Brussels (6/5 – 40). EU seeks rapid response military force, two decades after first try.
Fourteen European Union countries including Germany and France have proposed a rapid military response force that could intervene early in international crises, a senior EU official said on Wednesday, two decades after a previous attempt.
The countries say the EU should create a brigade of 5,000 soldiers, possibly with ships and aircraft, to help democratic foreign governments needing urgent help, the official said.
EU defence ministers will take up the idea on Thursday at a regular meeting chaired by EU foreign policy chief Josep Borrell, who has chided the bloc for reluctance to intervene more abroad, particularly in failing states such as Libya.
The 14 countries are Austria, Belgium, Cyprus, Czech Republic, Germany, Greece, France, Ireland, Italy, Luxembourg, the Netherlands, Portugal, Slovenia and Spain. Some problematic issues faces the EU. In the case of the Austrians its constitutional neutrality are sidestepped.
“Austrians to report to a German, or Italian commander raises uncomfortable domestic questions.”, said a senior officer in an off the record interview. “Whereas the complexity of Europe is increasing by the year, the actual commitment of combat troops evokes political uneasiness within many of the political and military leaders in the republic.”
First discussed in 1999, the EU in 2007 set up a combat-ready system of battlegroups of 1,500 personnel to respond to crises, but they have never been used. Those battle groups could now form the basis of a so-called First Entry Force, part of a new momentum towards more EU defense capabilities.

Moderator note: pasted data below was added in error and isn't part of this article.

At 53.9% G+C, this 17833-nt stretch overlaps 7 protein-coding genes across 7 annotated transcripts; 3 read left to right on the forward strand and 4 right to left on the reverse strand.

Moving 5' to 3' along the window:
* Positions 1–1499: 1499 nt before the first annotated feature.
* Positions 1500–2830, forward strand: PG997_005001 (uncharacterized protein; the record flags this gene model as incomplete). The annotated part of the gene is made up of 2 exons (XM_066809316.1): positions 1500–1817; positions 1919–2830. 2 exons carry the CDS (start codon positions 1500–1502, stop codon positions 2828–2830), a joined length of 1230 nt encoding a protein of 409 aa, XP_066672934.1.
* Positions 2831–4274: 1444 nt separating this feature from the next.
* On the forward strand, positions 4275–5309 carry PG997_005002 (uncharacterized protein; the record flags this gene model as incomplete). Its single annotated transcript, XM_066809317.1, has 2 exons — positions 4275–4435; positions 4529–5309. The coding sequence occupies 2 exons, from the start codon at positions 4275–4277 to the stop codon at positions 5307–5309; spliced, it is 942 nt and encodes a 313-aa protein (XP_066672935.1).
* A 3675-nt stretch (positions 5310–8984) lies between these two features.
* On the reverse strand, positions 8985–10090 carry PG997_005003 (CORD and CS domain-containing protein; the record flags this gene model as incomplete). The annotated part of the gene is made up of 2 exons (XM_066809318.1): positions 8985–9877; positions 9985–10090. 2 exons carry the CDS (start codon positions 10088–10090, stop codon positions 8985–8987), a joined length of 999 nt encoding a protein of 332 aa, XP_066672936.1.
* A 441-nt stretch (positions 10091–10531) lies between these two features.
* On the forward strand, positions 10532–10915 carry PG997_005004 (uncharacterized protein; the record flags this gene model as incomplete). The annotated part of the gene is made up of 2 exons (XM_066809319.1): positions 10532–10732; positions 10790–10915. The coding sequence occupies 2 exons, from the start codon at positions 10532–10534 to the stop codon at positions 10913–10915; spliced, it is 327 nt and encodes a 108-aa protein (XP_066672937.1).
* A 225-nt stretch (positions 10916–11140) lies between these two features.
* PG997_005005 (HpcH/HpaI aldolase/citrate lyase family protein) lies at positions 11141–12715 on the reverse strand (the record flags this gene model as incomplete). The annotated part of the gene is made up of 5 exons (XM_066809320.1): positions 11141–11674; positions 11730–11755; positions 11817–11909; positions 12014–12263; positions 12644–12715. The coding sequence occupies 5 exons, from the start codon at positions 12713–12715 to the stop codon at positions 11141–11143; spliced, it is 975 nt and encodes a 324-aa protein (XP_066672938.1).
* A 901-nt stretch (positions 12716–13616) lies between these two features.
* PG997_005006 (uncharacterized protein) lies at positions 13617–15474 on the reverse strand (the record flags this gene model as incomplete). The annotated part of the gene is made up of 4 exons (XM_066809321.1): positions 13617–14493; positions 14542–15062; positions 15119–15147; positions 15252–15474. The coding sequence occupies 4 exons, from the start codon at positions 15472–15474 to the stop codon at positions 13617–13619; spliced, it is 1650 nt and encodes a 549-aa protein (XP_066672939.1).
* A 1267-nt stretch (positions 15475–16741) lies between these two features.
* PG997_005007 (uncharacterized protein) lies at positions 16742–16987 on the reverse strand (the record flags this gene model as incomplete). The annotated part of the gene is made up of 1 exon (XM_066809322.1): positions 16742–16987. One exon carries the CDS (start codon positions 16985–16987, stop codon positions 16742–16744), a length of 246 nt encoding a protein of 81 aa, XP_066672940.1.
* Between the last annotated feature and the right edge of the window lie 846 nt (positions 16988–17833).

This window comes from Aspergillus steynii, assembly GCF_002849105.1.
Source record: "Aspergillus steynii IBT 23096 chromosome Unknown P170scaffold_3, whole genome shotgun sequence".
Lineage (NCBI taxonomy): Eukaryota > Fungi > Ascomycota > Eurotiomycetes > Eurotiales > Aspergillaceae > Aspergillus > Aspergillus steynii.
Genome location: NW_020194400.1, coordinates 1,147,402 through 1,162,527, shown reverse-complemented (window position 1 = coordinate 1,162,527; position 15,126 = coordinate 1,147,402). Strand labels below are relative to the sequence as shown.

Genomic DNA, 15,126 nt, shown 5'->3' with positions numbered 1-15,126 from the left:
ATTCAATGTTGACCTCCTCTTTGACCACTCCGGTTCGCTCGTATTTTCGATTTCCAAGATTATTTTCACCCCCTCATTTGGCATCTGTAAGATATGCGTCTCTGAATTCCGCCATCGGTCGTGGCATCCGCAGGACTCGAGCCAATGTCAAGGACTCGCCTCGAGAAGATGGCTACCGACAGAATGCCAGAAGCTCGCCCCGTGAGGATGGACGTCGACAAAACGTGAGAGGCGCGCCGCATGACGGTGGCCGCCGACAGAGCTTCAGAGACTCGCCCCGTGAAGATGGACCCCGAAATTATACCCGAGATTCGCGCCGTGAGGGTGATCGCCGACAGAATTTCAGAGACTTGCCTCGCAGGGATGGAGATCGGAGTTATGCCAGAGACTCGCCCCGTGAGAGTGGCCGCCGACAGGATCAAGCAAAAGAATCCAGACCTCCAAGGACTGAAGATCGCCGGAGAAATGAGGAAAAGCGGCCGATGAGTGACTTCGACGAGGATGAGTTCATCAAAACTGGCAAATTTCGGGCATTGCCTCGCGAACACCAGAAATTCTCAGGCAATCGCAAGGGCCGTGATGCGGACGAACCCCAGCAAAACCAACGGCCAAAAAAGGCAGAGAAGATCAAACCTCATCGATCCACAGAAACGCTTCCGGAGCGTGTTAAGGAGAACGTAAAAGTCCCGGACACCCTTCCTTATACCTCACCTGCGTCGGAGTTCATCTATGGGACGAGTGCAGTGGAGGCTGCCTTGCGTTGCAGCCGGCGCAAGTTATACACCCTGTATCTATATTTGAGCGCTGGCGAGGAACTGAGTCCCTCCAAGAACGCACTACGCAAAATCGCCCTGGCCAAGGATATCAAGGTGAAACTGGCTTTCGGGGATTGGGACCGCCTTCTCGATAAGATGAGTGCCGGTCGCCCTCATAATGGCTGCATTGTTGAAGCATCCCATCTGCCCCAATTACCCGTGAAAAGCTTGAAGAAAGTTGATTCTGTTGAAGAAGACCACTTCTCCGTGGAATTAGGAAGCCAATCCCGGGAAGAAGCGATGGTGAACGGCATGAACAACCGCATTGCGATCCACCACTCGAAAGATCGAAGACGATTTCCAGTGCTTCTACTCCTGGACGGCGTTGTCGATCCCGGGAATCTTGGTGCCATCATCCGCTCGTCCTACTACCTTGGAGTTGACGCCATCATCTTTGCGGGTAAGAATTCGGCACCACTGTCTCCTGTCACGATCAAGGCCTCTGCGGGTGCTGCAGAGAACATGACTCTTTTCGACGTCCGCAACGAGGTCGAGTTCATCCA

From this year, the bloc has a joint budget to develop weaponry together, is drawing up a military doctrine for 2022 and detailed its military weakness last year for the first time.
“Borrell has always said the EU needs to learn the language of power,” the official said, referring in part to military force.
With its economic power, the bloc has been able to boast of a “soft power” to spread influence through trade and aid, with only limited military missions around the world.
In contrast the NATO secretary-general Jens Stoltenberg was talking up in 2018 his force’s readiness with the concept of the “four 30s”.
“Thirty mechanised battalions, 30 air squadrons, and 30 combat vessels ready to use within 30 days or less,” he said, also highlighting the tripling of the NATO response force.
And he was happy to declare they are operating right on Russia’s doorstep.
“For the first time in our history we have combat-ready forces, four battlegroups in the three Baltic countries and in Poland,” Mr Stoltenberg said.
The EU has already decided Poland will host the next battlegroup along with soldiers from other Visegrad nations — Czechia, Slovakia and Hungary.
So for now at least, NATO remains the major “army” in Europe and the “cornerstone” of European defense. This is scheduled to change.